Dec 4, 2020
Scientists at the San Francisco Estuary Institute (SFEI) have found a highly toxic tire-related contaminant at levels lethal to coho salmon in stormwater flowing through four sites in the Bay Area. The contaminant, derived from a tire preservative, has been discovered by Washington state researchers to be responsible for high levels of coho salmon deaths in Puget Sound streams. These findings will inform a petition by state stormwater leaders to the Department of Toxic Substances Control to address pollution of California streams caused by tires.
The research team, led by scientists at the University of Washington and Washington State University, published the results of their investigation yesterday in the journal Science. The chemical, 6PPD-quinone (pronounced "kwih-known"), can wash into streams along with tire wear particles when it rains. Scientists at San Francisco Estuary Institute collected samples from nine Bay Area streams and storm drains during storm events; four contained levels of this contaminant above the concentration at which half the coho salmon die after a few hours of exposure in laboratory experiments. SFEI’s Alicia Gilbreath and Rebecca Sutton are co-authors on the study.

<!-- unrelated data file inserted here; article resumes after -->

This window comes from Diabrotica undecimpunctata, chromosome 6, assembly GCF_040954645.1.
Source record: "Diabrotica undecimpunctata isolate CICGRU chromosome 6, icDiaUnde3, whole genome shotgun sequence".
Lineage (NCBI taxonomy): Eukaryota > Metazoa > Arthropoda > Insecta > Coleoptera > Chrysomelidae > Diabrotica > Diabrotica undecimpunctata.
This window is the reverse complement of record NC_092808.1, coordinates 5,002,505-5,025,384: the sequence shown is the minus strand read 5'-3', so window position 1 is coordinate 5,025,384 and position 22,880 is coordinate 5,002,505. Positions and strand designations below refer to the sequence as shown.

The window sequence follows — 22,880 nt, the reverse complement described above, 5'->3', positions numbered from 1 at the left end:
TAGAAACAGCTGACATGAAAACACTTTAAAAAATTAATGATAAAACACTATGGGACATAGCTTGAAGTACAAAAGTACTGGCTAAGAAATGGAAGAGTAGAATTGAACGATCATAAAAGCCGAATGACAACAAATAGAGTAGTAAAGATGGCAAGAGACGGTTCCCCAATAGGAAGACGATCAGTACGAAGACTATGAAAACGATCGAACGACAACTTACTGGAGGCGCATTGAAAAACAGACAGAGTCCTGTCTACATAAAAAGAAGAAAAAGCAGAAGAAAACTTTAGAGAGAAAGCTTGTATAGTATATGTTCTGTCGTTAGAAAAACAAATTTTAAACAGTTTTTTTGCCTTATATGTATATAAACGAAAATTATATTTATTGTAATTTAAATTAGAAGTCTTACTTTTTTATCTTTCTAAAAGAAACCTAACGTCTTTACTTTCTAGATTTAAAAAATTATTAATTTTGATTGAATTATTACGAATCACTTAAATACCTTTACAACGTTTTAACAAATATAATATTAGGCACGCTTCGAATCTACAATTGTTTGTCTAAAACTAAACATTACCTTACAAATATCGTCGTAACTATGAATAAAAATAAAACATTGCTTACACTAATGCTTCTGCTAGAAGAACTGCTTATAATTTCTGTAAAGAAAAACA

A previous study by SFEI found that nearly half of the estimated seven trillion microplastic particles in urban stormwater flowing through local streams into S.F. Bay could potentially be linked to tire wear. These new findings indicate such particles can be toxicologically relevant.
Coho salmon no longer reside in San Francisco Bay and its streams, but they are being restored to coastal streams from Santa Cruz to Sonoma County. They currently populate the Klamath, Smith and Eel Rivers further north. Researchers are also concerned that steelhead trout and Chinook salmon exhibit some sensitivity to tire rubber chemicals, and studies are ongoing on those species.
California’s stormwater leaders have petitioned the state Department of Toxic Substances Control for over two years to act on the issue of water pollution caused by another harmful chemical in tires, zinc. These new findings will be presented to DTSC as they determine whether to investigate this issue.
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